The male lion with its typical mane is sitting majestically, like a king on his throne. The females are the hunter-gatherers and the males simply rejoice in the fresh meat of the prey. Sounds familiar: does it not? The females spring into action, perhaps scenting prey in the vicinity. And they are spot on, as we see a small herd of wildebeest moving in our direction. The drama unfolds: the lions move gingerly at first and then sprint off at breakneck speed towards the herd. The wildebeest run fast too, but the lions catch up soon and are about to grab one of the wildebeest that have lagged behind. Then, something most unexpected happens. The herd turns and starts to fight back, tails flashing and nostrils flaring. The lions retreat, crestfallen and hungry.
We take a deep breath; the Land Cruiser cruises along. Robert’s mobile phone rings and he is excited at the message. He pushes the pedal hard and soon we join a group to witness something special.
It’s a leopard languidly stretched on the trunk of a tall tree, silhouetted by fluttering leaves and prey, probably a gazelle, clutched in his vice-like jaws. Perhaps waiting for the opportune moment to come down and have a quiet dinner. I pity the gazelle, but it seems to me that even in the world of animals, the mighty rule. Perhaps it is the law of nature.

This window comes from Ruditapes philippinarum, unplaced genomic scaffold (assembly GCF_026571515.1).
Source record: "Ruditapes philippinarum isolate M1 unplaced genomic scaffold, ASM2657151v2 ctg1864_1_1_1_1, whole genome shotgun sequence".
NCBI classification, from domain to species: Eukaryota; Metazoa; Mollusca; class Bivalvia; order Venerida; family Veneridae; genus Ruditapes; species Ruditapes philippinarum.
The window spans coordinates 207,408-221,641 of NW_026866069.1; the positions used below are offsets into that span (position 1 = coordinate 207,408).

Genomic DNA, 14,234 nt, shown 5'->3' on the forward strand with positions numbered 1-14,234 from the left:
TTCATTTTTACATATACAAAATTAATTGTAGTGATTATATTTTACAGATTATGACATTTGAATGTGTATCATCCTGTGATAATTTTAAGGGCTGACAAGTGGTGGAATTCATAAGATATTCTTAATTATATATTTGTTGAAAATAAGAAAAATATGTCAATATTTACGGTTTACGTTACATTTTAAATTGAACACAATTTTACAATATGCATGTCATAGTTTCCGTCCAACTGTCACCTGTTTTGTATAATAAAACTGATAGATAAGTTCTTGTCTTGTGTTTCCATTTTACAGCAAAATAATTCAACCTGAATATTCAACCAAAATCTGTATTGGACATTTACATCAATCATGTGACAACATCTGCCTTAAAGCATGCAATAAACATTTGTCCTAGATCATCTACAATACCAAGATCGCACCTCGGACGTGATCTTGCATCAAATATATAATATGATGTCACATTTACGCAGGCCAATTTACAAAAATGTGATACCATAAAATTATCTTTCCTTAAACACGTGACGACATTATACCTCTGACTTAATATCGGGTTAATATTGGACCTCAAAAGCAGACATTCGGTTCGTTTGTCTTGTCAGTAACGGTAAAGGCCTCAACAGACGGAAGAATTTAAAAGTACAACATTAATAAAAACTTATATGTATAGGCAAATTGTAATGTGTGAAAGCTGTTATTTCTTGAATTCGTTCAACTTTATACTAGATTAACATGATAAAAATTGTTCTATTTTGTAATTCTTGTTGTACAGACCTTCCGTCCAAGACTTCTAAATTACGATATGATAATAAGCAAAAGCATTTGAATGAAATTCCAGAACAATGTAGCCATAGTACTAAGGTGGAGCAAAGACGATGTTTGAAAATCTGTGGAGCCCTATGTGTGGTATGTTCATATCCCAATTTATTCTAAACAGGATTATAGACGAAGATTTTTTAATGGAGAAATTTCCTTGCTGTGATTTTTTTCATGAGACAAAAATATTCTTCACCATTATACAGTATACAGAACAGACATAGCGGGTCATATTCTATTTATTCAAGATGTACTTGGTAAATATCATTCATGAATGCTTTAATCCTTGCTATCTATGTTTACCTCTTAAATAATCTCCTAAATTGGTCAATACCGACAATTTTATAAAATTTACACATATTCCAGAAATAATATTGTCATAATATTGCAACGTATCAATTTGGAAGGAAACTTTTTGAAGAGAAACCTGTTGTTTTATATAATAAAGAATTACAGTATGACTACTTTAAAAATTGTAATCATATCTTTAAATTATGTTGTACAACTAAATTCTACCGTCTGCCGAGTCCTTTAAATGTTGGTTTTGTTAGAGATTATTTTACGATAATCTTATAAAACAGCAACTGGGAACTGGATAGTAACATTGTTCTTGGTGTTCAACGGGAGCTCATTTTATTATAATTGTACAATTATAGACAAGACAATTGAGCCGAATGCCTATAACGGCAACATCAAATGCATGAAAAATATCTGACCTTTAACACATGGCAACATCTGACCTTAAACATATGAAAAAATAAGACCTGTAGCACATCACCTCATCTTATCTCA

Next morning, it’s still dark. We move, assisted by the security guard with his long torch light and a gun slung on his shoulder and arrive at a dimly lit square. We join an amalgam of people from diverse backgrounds, eagerly expecting to board the hot air balloons. The stillness of the morning is in sharp contrast to the frenzied activity that we witness on the square. Orange flames leap out of burners to fill the balloons with hot air. Baskets are straightened and we squeeze into our allotted little sockets. The first balloon takes off and we wait for our turn with trepidation. Then the crucial moment arrives. David signals and turns the gas. Our balloon lifts elegantly off the ground, swaying in the gentle breeze. The sun appears on the horizon, dispersing the dark, patchy clouds. The balloon ascends ever so gently skywards, opening a grand vista of the rolling Mara below. We land with a thud and roll on to the ground, a little shaken.
Yet another, but by now familiar, drive through the vast Mara and we are lucky to see a small group of rhinos grazing beneath a tree. Of the must-see big five, only the cheetah remains elusive. But then, as always, Robert drives long and hard to a secluded location, and fulfils our quest: We see a cheetah munching at a freshly caught gazelle, its face smeared with blood.